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Summer-Life in Dresden

June 7, 2015

After living in Pasadena for 6 years, a place where the different seasons hardly even register, the night and day difference between “Winter Dresden” and “Summer Dresden” has been a huge surprise for us.  Compared with the quiet, often dreary winter weekends, the summer ones are packed with people (tourists and locals) eating icecream, drinking beer, playing with children.  Suddenly it’s hot and green (and a bit humid).  Some things here are reminiscent of Michigan summers, and other are not at all… for example:

  • There are no laws against drinking in public.  Somehow, whenever we remember (we still forget sometimes) that it’s okay to enjoy a cold beer or a cuba libre while strolling down the sidewalk, riding the train, or touring the city, the world seems like a slightly better place.
  • The Germans really seem to love hot days, and they prove it with a near-instantaneous change of wardrobe from long dark pants into shorts, skirts, and skirt/pant hybrids that remind me strongly of Aladdin.   The best part though, is that everyone’s legs are so white!  Bright, blindingly white!  I love it, because I can show my blinding white legs too, without feeling self conscious.
  • On hot days, the public fountains do double duty as swimming pools for the kids, and cooling foot baths for everyone else.   Combined with a stein of beer and some ice cream from the snack stand 20 feet away, and suddenly the heat doesn’t seem so bad.



  • The Elbe river, which winds its way through Dresden and the surrounding countryside, runs from Prague in the east, all the way to Hamburg on in the Northwest of Germany.   In the Dresden area, between 50 and 100 yards of greenway is left un-developed on either side of the river, in case of floods (which occur every few years).  This ribbon of grass served Dresdners as a near-infinitely long park and beach (no sand though).  People bike, run, and walk along it.  They play ball with kids and dogs.  They fly kites.  And most importantly, they grill out and drink late into the night.   Because you can drink in public here 🙂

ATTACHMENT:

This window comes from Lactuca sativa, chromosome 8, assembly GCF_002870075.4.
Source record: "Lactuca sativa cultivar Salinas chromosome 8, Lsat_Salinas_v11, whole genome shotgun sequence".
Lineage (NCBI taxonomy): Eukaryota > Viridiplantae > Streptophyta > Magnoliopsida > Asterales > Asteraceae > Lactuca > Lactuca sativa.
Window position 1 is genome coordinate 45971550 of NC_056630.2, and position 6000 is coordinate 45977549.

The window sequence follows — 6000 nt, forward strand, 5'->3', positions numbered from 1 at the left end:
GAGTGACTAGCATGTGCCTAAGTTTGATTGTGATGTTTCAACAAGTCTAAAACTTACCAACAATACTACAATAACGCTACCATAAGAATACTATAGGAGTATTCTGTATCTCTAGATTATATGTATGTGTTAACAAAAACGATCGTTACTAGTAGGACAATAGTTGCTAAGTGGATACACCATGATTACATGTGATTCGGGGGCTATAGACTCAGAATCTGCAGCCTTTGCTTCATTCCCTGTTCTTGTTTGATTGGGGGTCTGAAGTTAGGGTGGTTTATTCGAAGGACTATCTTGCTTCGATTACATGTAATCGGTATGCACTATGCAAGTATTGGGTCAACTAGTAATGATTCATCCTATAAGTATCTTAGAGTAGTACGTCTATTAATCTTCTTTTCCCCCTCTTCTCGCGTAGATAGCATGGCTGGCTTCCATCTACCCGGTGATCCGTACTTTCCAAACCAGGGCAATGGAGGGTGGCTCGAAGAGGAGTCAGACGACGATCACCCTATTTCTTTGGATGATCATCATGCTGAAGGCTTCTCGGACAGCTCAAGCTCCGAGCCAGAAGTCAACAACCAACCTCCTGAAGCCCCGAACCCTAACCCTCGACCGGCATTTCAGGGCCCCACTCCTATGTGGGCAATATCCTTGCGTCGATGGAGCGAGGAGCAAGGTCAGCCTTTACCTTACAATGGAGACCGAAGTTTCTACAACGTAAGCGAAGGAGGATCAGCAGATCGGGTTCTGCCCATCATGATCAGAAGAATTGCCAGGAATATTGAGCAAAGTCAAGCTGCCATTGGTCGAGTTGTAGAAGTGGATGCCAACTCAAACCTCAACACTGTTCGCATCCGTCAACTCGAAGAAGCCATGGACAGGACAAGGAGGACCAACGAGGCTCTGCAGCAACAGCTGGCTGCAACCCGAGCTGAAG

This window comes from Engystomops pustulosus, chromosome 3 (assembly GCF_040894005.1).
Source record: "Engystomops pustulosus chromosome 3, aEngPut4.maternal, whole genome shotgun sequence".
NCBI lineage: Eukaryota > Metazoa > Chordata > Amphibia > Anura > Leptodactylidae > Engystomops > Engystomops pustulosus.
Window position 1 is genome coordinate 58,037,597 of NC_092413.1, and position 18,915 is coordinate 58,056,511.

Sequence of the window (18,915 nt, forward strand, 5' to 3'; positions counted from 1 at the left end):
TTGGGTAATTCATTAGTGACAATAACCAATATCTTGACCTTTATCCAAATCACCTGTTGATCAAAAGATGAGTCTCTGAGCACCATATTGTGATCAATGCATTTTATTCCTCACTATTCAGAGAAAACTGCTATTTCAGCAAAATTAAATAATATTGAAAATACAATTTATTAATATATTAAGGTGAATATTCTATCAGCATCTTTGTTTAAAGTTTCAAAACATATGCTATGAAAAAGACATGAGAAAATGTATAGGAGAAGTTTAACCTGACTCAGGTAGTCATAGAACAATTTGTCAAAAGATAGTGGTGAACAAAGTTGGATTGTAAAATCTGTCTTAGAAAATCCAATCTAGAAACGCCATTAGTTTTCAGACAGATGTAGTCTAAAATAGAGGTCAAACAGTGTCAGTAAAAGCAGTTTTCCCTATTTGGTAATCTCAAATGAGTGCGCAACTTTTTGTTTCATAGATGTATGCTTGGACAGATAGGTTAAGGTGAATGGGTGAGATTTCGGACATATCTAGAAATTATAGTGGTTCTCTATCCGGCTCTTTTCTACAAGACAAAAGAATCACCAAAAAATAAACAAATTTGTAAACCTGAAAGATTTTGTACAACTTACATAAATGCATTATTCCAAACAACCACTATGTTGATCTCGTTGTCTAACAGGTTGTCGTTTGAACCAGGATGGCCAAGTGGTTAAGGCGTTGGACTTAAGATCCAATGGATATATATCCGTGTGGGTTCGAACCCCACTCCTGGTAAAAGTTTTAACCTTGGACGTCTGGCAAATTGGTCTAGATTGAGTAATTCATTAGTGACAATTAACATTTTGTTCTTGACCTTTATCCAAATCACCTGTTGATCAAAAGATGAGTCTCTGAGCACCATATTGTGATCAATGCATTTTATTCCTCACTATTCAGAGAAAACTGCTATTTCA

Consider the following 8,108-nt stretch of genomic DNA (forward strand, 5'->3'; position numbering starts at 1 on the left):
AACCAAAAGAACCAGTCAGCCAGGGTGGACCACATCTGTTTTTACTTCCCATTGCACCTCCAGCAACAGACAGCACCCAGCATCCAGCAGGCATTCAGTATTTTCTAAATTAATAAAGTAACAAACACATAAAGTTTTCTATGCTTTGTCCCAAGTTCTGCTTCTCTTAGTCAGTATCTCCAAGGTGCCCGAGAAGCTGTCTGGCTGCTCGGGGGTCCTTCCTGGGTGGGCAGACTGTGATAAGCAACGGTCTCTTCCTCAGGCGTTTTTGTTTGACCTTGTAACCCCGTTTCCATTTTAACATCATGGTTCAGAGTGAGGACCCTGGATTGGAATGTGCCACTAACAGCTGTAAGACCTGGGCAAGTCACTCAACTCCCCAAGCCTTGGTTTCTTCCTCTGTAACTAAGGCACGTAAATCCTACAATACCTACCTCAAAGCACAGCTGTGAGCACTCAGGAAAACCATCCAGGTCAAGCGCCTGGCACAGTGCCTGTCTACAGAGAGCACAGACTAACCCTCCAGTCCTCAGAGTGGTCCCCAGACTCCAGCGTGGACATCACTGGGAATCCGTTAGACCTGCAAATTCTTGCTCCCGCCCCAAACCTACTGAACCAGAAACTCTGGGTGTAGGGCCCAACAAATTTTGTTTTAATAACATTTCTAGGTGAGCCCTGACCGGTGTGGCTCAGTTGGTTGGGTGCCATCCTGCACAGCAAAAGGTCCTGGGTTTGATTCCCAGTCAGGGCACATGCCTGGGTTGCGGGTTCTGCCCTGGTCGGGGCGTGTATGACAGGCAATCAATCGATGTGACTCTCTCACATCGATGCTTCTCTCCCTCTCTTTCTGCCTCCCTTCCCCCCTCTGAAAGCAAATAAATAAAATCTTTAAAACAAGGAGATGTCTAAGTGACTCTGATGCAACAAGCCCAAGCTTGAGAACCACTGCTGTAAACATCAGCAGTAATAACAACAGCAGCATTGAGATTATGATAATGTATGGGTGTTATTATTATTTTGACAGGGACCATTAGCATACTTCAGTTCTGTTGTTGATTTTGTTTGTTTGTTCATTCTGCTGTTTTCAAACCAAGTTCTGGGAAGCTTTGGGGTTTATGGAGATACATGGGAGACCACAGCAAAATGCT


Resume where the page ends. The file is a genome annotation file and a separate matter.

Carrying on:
• As soon as the spring time change arrives, a sudden transformation marks the beginning of spring: all of the cafes and restaurants double or triple their floor area by filling the courtyards and plazas and lawns with cafe tables and giant umbrellas.  When it’s still early in the year, blankets are provided to keep you warm.  Drinking hot tea in the rain, outside under an umbrella and snuggled in a blanket, is one of my favorite German experiences.  When it gets hotter, you really don’t have any choice but to sit outside – because the restaurants are rarely air-conditioned.
  • Speaking of which, the street trams aren’t air conditioned either.  What was, just one week ago, a comfortable way to reach every corner of Dresden within 30 minutes or so, suddenly became a frustrating and unnecessary form of torture.  It was 90 degrees outside yesterday.  However, after spending less than 10 minutes in a baking tram, stepping back out into the sun was like stepping into a cooler.  I guess we will be riding bikes on hot days from now on.
  • The hipster area of Dresden, called “Neustadt”, experiences the most dramatic winter-summer transformation.  From nearly empty streets in the winter, the neighborhood turns into essentially a continuous outdoor party.  The streets are lined with young people, sitting on benches, window sills, curbs, couches that get dragged out onto the sidewalk, and all of them are just hanging out, usually drinking beer or listening to music.
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